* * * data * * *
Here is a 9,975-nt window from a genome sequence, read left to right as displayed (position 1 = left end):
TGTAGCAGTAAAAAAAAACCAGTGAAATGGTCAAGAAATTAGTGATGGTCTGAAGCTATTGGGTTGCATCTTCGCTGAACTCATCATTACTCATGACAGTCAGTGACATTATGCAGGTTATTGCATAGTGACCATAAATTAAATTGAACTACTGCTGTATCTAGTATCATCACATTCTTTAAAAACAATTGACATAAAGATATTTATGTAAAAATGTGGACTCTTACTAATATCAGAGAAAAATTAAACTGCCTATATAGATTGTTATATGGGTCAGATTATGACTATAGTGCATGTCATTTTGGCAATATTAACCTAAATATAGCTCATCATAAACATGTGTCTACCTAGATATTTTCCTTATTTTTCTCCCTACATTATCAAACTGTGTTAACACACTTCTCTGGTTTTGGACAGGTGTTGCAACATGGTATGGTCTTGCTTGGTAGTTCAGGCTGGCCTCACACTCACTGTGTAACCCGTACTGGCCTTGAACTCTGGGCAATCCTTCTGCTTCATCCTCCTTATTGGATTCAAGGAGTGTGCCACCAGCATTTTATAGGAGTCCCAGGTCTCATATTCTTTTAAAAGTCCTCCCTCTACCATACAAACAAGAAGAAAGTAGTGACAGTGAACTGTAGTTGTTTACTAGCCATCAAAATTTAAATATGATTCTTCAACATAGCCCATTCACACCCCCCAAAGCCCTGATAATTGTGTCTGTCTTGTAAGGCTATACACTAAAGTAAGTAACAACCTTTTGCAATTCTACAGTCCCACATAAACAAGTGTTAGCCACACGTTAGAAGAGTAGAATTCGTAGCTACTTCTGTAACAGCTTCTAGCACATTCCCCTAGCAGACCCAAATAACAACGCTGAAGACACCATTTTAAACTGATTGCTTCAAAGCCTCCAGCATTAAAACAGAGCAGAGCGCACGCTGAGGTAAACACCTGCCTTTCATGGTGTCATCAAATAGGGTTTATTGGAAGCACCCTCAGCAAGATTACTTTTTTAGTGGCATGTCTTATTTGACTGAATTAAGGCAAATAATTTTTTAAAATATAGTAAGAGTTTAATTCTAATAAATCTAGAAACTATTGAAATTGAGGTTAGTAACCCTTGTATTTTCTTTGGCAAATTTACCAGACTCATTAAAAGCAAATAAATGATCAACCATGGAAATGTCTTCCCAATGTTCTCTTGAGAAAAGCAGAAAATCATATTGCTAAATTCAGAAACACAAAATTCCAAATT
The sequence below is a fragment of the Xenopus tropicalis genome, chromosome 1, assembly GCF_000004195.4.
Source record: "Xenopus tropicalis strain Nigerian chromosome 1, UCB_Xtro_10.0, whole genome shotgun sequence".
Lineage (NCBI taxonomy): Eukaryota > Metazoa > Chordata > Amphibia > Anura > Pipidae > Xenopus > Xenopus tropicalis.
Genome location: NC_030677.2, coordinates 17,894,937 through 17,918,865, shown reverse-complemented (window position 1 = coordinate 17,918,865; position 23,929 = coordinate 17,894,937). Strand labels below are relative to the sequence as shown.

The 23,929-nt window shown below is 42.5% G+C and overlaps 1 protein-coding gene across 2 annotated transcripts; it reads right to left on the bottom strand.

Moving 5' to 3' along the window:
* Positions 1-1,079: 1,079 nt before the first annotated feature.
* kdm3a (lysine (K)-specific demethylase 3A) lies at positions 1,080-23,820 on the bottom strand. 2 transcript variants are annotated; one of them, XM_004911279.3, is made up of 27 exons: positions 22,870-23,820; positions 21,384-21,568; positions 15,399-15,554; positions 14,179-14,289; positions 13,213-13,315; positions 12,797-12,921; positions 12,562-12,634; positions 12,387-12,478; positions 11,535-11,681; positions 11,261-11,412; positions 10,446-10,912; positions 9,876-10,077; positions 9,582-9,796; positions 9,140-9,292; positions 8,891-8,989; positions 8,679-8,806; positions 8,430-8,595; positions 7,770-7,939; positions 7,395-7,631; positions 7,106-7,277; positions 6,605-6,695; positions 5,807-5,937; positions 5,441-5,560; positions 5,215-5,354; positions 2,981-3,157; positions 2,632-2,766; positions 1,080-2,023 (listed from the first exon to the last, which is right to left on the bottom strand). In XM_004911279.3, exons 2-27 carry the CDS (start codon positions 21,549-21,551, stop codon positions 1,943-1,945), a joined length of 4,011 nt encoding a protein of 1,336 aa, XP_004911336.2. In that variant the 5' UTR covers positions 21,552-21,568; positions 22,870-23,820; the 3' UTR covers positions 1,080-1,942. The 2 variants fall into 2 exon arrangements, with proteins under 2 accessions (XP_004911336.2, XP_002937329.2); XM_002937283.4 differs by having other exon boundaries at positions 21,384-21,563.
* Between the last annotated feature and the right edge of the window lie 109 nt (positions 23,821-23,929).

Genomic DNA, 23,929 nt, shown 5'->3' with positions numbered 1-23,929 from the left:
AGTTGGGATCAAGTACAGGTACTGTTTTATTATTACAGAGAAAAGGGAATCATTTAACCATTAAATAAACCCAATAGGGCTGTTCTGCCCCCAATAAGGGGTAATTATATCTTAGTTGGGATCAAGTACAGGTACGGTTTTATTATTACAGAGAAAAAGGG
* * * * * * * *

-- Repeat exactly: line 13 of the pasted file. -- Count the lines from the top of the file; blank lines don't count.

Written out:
AGTTGGGATCAAGTACAGGTACTGTTTTATTATTACAGAGAAAAGGGAATCATTTAACCATTAAATAAACCCAATAGGGCTGTTCTGCCCCCAATAAGGGGTAATTATATCTTAGTTGGGATCAAGTACAGGTACGGTTTTATTATTACAGAGAAAAAGGG